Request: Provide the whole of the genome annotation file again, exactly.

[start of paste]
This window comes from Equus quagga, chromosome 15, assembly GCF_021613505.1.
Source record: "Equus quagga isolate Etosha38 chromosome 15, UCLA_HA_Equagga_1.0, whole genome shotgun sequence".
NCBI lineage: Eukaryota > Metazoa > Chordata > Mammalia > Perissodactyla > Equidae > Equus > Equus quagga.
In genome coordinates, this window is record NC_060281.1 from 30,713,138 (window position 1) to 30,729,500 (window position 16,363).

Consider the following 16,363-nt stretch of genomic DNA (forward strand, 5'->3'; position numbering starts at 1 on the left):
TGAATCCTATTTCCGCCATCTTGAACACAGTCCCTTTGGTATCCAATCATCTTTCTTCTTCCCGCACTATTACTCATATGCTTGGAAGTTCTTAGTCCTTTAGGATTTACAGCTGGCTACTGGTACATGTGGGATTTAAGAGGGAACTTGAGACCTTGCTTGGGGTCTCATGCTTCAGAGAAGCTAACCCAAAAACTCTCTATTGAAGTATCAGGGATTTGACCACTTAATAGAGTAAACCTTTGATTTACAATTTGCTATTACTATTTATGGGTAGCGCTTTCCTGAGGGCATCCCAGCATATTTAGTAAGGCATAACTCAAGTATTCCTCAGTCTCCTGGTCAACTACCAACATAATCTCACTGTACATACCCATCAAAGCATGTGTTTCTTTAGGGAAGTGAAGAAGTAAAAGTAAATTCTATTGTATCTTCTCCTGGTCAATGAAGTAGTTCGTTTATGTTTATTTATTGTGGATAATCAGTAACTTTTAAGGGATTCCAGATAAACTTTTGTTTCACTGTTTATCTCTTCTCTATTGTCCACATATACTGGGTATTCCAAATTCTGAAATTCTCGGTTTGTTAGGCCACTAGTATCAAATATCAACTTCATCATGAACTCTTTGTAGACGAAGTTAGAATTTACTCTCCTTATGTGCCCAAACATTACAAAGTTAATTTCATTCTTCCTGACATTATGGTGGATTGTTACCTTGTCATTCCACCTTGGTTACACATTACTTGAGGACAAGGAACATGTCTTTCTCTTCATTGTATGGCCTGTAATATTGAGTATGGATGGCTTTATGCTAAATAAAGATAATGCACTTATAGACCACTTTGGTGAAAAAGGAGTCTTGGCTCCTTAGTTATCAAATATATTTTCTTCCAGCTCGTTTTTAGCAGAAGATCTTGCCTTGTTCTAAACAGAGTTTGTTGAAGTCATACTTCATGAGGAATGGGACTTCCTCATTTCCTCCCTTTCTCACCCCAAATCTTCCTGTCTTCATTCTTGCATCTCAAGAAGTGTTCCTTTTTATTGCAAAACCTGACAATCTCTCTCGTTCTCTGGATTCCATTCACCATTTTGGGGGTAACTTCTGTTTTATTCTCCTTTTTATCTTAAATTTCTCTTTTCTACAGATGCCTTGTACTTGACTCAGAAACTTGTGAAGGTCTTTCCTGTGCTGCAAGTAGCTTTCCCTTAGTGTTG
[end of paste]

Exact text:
This window comes from Equus quagga, chromosome 15, assembly GCF_021613505.1.
Source record: "Equus quagga isolate Etosha38 chromosome 15, UCLA_HA_Equagga_1.0, whole genome shotgun sequence".
NCBI lineage: Eukaryota > Metazoa > Chordata > Mammalia > Perissodactyla > Equidae > Equus > Equus quagga.
In genome coordinates, this window is record NC_060281.1 from 30,713,138 (window position 1) to 30,729,500 (window position 16,363).

Consider the following 16,363-nt stretch of genomic DNA (forward strand, 5'->3'; position numbering starts at 1 on the left):
TGAATCCTATTTCCGCCATCTTGAACACAGTCCCTTTGGTATCCAATCATCTTTCTTCTTCCCGCACTATTACTCATATGCTTGGAAGTTCTTAGTCCTTTAGGATTTACAGCTGGCTACTGGTACATGTGGGATTTAAGAGGGAACTTGAGACCTTGCTTGGGGTCTCATGCTTCAGAGAAGCTAACCCAAAAACTCTCTATTGAAGTATCAGGGATTTGACCACTTAATAGAGTAAACCTTTGATTTACAATTTGCTATTACTATTTATGGGTAGCGCTTTCCTGAGGGCATCCCAGCATATTTAGTAAGGCATAACTCAAGTATTCCTCAGTCTCCTGGTCAACTACCAACATAATCTCACTGTACATACCCATCAAAGCATGTGTTTCTTTAGGGAAGTGAAGAAGTAAAAGTAAATTCTATTGTATCTTCTCCTGGTCAATGAAGTAGTTCGTTTATGTTTATTTATTGTGGATAATCAGTAACTTTTAAGGGATTCCAGATAAACTTTTGTTTCACTGTTTATCTCTTCTCTATTGTCCACATATACTGGGTATTCCAAATTCTGAAATTCTCGGTTTGTTAGGCCACTAGTATCAAATATCAACTTCATCATGAACTCTTTGTAGACGAAGTTAGAATTTACTCTCCTTATGTGCCCAAACATTACAAAGTTAATTTCATTCTTCCTGACATTATGGTGGATTGTTACCTTGTCATTCCACCTTGGTTACACATTACTTGAGGACAAGGAACATGTCTTTCTCTTCATTGTATGGCCTGTAATATTGAGTATGGATGGCTTTATGCTAAATAAAGATAATGCACTTATAGACCACTTTGGTGAAAAAGGAGTCTTGGCTCCTTAGTTATCAAATATATTTTCTTCCAGCTCGTTTTTAGCAGAAGATCTTGCCTTGTTCTAAACAGAGTTTGTTGAAGTCATACTTCATGAGGAATGGGACTTCCTCATTTCCTCCCTTTCTCACCCCAAATCTTCCTGTCTTCATTCTTGCATCTCAAGAAGTGTTCCTTTTTATTGCAAAACCTGACAATCTCTCTCGTTCTCTGGATTCCATTCACCATTTTGGGGGTAACTTCTGTTTTATTCTCCTTTTTATCTTAAATTTCTCTTTTCTACAGATGCCTTGTACTTGACTCAGAAACTTGTGAAGGTCTTTCCTGTGCTGCAAGTAGCTTTCCCTTAGTGTTG